I’ve been following the Black Mask Studios series The Forevers since the lead up to publication because I find the ideas springing out of Curt Pires’ brain make me think about the way I perceive the information and imagery in the world around me. Starting with his writing on the Dark Horse series POP, then The Tomorrows, and even series like The Fiction from Boom! Studios. What has been subtext and oblique references to modern media and stardom in these other series becomes even more open and direct in this current series, The Forevers with artist by Eric Pfeiffer and letters by Colin Bell.
The series follows a group of young people who, as we come to understand gradually, have made some kind of occult pact to attain super stardom. And someone, presumably one of them, is killing off members one by one because their magic is fading and the murderer has realized that if fewer of the group members are around, there is more magic for those remaining alive.
The massively effecting aspect of the story is that Pires and Pfeiffer have chosen to base their characters loosely on recognizable celebrities. Their names, of course, are different, but you will recognize their faces and professions, from rock star to mega-actor, to super-model. That gives the series an eerie air of reality-unreality that couples with the other photo-realistic aspects of locations to make you feel part of this strange world.
One of the effects of the comic is to make you realize just how undesirable mega-stardom is. These are dark, twisted lives, full of anguish, distrust, and profound loneliness. I’m sure there are some super-stars who are not miserable, but anxiety and potential substance problems certainly go with the deal for massive success in entertainment fields.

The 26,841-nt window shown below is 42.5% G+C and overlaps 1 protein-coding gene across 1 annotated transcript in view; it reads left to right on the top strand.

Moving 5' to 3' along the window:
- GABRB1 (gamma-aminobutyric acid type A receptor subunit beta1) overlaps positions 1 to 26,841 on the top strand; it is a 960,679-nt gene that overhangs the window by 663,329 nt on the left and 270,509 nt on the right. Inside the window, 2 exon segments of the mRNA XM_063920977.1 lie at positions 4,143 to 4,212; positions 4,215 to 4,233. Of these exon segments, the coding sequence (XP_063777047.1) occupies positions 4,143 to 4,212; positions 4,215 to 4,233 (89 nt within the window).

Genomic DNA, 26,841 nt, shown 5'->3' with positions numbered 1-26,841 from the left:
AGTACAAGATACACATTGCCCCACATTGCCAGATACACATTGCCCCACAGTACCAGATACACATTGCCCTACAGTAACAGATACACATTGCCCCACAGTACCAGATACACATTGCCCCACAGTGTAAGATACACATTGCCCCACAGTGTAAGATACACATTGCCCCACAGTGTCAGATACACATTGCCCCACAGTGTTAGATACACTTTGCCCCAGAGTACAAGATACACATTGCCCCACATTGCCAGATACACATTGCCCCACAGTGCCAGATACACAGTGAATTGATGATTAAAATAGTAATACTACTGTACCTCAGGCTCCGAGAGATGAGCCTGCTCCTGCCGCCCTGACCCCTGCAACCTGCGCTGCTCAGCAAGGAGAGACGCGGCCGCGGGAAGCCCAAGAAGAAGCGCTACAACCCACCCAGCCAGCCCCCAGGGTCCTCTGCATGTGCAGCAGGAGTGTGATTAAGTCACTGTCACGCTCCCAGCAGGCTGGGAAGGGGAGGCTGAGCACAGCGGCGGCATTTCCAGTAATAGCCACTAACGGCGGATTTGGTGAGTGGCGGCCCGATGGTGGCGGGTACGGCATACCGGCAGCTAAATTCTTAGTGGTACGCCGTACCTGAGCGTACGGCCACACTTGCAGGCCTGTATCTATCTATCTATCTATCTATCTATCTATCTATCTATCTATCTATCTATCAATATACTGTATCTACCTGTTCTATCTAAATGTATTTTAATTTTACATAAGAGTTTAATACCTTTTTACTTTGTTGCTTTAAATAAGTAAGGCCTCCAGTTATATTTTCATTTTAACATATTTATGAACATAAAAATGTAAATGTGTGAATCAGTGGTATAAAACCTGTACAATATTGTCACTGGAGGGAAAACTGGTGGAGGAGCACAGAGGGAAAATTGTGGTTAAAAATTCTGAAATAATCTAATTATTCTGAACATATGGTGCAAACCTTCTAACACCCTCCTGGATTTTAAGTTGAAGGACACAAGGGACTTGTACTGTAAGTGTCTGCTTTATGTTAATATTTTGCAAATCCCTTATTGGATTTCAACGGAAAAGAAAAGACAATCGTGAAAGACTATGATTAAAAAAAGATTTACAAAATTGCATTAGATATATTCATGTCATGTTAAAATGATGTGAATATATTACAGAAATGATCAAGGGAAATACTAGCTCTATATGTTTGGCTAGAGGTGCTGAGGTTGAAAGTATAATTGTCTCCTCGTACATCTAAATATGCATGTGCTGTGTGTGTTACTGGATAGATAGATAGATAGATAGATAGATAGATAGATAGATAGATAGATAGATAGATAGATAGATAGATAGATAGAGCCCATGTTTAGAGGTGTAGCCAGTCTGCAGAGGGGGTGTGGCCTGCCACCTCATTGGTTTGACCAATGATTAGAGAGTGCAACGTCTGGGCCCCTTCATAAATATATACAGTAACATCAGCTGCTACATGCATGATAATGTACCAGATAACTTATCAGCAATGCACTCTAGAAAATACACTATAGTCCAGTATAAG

So as you hate-watch these stars tearing each other apart, you’re also following a mystery. Who is killing them off? What would happen if the wider world found out that an occult pact has made them famous?
Issue #3 lands this week, subtitled “Beautiful Ones” and is posed to explore another death, and thereby life, and bring more of our remaining celebrities from the original pact together in real time. This time it’s Zachariah Cole, who bears a striking resemblance to Curt Cobain and has had a child, like Cobain did, before his death. He “actualized his reality” through the pact and got what he wanted from life, but then what? Like the others in the group, he faced a profound abyss of “now what?” after the pinnacles of fame. Told partly from the perspective of his surviving partner and mother of his child, Jamie, this issue may hit hard for Cobain fans, even including a replica post-mortem report, but this issue also suggests that none are safe, and maybe all of these spell-driven celebs are doomed.
Pfeiffer’s artwork on this issue is even more balanced and meticulous than in previous issues–the series is really hitting its stride for disturbing engagement with the life of stardom told from the inside out.
Look out for The Forevers issue #3, out on Wednesday, February 15th from Black Mask Studios.